Kōrero: Shelter on farms

Ōtuataua stonefields

Ōtuataua stonefields

Less than 200 years ago the Auckland area had 8,000 hectares of volcanic stonefields, which were intensively cultivated by Māori. The gardens contained earth and stone mounds used as gardening plots with added organic matter. They created a warm, moist microclimate for taro and kūmara, and the natural heat-absorbing properties of rock extended the growing season by a month. These are the Ōtuataua stonefields, at Māngere. The spectacular dry stone walls which criss-cross the area were built 100 years ago by Europeans, to clear the fields of stone and fence the farms. In 2001 the area became a 100-hectare reserve.

Te whakamahi i tēnei tūemi

Auckland Council
Photograph by Ian Lawlor

This item has been provided for private study purposes (such as school projects, family and local history research) and any published reproduction (print or electronic) may infringe copyright law. It is the responsibility of the user of any material to obtain clearance from the copyright holder.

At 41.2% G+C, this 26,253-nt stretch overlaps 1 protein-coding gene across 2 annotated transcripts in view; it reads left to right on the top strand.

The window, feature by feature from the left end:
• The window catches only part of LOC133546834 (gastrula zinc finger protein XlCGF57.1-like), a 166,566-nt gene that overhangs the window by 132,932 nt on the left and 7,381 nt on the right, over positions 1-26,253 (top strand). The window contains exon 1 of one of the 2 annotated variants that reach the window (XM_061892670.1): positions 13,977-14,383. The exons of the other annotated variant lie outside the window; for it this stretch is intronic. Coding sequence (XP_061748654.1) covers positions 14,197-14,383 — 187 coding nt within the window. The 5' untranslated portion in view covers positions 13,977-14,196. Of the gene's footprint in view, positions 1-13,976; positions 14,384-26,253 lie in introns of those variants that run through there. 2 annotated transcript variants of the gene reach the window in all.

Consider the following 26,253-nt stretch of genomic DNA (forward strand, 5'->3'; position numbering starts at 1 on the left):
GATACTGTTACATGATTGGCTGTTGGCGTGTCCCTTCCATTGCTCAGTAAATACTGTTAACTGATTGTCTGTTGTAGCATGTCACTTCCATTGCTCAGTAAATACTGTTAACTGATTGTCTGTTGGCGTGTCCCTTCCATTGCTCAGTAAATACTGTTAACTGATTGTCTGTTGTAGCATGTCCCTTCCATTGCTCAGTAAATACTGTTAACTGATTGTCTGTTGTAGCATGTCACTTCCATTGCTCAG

Ngā whakaahua me ngā rauemi katoa o tēnei kōrero

Te tuhi tohutoro mō tēnei whārangi:

Allan Gillingham, 'Shelter on farms - Early shelter', Te Ara - the Encyclopedia of New Zealand, http://www.TeAra.govt.nz/mi/photograph/15591/otuataua-stonefields (accessed 26 February 2020)

He kōrero nā Allan Gillingham, i tāngia i te 24 Nov 2008